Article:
Around 2.6 million working families will be an average £1,600 a year worse off as a result of benefit changes confirmed in Chancellor George Osborne's Spending Review, a respected economic thinktank has found.
Despite Mr Osborne's decision to scrap proposed cuts to tax credits due to come in next April, the Institute for Fiscal Studies said that his plans still envisage reducing non-pension benefits to their lowest level as a share of national income for 30 years.
IFS director Paul Johnson said Mr Osborne was "lucky" to receive a £27 billion windfall which allowed him to perform his U-turn on tax credits.
And he said the Chancellor will "need his luck to hold out" if he is to meet his target of a surplus by 2019/20 without raising taxes or imposing further spending reductions.
While Wednesday's Autumn Statement and Spending Review has resulted in cuts "less severe" than envisaged in July's post-election Budget, Mr Johnson cautioned that "this is not the end of austerity".
The Spending Review settlement is "one of the tightest in post-war history" and a swathe of government departments will face real-terms cuts.
Even the NHS, which had its budget protected, will receive only a total increase of 3% over the next five years - close to the annual average over the past half-century - he said.
Mr Johnson said the Chancellor had effectively abandoned his cap on annual spending on welfare, which will be breached in each of the next three years.
And while the ditching of tax credit cuts means no family will take an "immediate cash hit", the long-term generosity of the welfare system "will be cut just as much as was ever intended, as new claimants will receive significantly lower benefits than they would have done before the July changes," said Mr Johnson.
The planned consolidation of a number of benefits into a single Universal Credit "will now involve 2.6 million working families being an average of £1,600 a year worse off than they would have been under the current system, while 1.9 million will be £1,400 a year better-off", he said.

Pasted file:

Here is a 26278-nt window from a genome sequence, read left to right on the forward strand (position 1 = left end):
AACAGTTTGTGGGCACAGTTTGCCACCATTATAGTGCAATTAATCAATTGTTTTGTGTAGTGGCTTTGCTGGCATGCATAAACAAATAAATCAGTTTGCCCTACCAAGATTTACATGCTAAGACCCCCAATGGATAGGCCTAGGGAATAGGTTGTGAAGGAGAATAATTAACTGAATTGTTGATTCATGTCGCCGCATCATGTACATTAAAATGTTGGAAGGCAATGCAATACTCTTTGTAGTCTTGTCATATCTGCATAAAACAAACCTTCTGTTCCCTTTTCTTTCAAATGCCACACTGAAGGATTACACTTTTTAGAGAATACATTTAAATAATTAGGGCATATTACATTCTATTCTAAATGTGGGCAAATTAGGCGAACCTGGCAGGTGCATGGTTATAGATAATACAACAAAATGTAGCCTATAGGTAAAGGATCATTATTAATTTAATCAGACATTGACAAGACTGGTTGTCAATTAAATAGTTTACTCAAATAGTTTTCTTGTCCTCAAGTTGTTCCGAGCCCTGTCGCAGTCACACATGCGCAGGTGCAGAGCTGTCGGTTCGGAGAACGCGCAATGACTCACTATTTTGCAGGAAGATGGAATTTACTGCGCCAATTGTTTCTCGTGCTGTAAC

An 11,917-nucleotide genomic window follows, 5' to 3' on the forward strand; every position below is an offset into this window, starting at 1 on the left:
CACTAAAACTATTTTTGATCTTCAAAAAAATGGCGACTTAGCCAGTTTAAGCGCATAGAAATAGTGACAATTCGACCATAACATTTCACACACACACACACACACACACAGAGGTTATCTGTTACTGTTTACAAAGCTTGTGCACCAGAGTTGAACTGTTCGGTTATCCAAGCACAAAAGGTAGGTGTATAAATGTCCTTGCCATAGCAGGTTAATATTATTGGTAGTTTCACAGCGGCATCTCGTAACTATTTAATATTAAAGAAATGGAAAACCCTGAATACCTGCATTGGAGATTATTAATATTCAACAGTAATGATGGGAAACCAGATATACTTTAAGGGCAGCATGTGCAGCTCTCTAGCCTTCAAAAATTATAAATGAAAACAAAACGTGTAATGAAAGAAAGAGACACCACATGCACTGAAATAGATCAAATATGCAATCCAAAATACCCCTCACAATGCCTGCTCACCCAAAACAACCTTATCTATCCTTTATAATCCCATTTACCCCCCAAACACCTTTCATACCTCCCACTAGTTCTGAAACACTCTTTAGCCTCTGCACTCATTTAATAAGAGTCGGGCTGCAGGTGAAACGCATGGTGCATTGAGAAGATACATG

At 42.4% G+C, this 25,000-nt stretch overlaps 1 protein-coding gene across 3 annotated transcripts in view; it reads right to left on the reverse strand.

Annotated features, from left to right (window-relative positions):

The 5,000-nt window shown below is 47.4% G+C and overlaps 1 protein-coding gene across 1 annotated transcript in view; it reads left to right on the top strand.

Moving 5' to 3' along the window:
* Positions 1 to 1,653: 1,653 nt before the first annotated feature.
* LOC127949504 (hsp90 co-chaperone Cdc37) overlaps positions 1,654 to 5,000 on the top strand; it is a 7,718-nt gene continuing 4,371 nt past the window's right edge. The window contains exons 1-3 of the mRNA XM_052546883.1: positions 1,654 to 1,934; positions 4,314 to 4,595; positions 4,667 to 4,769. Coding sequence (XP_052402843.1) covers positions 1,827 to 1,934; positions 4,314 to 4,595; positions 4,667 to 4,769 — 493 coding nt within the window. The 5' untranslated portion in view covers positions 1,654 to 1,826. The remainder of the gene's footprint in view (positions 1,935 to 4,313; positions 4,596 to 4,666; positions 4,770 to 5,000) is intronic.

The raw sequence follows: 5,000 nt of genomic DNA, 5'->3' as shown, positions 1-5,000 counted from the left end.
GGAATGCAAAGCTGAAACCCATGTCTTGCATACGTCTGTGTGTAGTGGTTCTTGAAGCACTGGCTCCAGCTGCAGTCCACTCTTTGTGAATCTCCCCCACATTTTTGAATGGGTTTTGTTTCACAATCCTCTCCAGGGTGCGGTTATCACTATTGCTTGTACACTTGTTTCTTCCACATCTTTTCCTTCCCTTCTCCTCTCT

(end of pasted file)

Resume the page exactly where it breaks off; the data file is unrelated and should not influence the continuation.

Mr Johnson said it was "almost a 50-50 shot" whether economic forecasts will remain rosy enough for the Chancellor to meet his "completely inflexible" surplus target.
Mr Osborne was "lucky" to be able to bank higher tax revenues and lower debt interest payments this year, he said. With forecasts certain to change again over the next four years, there was a possibility he would be "unlucky" and be forced "either to revisit these spending decisions, raise taxes or abandon the target".
Mr Johnson said that the reversal of tax credit cuts which had been forecast to raise £4.4 billion for the Treasury will have "little effect on the public finances" in the long run, because the benefit was anyway due to be replaced by Universal Credit.
Cuts to UC announced in the July Budget are unaffected by the Chancellor's change of heart on tax credits, he said.
The IFS said that tax hikes announced on Wednesday - including a £3 billion apprenticeships levy on business, an "ill-designed" £1 billion increase in stamp duty on second homes and buy-to-let properties and a potential £1.7 billion rise in council tax to fund social care - meant that the proportion of Mr Osborne's deficit elimination programme being delivered by tax had risen from 14% to 17%.
But the thinktank said that cuts in spending will still "bear the brunt" of the effort to balance the books before the end of the Parliament.
There were "still some very significant cuts ahead", with day-to-day spending in Whitehall departments - with the exception of protected areas like the NHS, aid, defence and schools - falling by 18% by 2019/20.
"This is not the end of austerity," said Mr Johnson. "This spending review is still one of the tightest in post-war history.
"Total managed expenditure is due to fall from 40.9% of national income in 2014/15 to 36.5% in 2019/20. A swathe of departments will see real-terms cuts.
"The 3% cumulative increase in health spending over the next five years is not far off the average annual increase in spending in the last 50 years.
"On the other hand, there is no question that the cuts will be less severe than implied in July. The gap with what one might have expected, based on the Conservative manifesto, is substantially greater."
The IFS said that "genuinely radical" changes to local government financing confirmed on Wednesday could transform the role and funding of councils. Councils in England are facing cuts of over 50% in central government support over the five-year spending review period, but will be able to raise more from business rates.
The change will have major effects on funding patterns across the country, with councils' spending power more dependent on their ability to raise tax locally, said the thinktank.
Mr Johnson also warned of an "urgent need" to find a new framework for taxation and spending across the UK following the devolution of further powers to Scotland, Wales and Northern Ireland.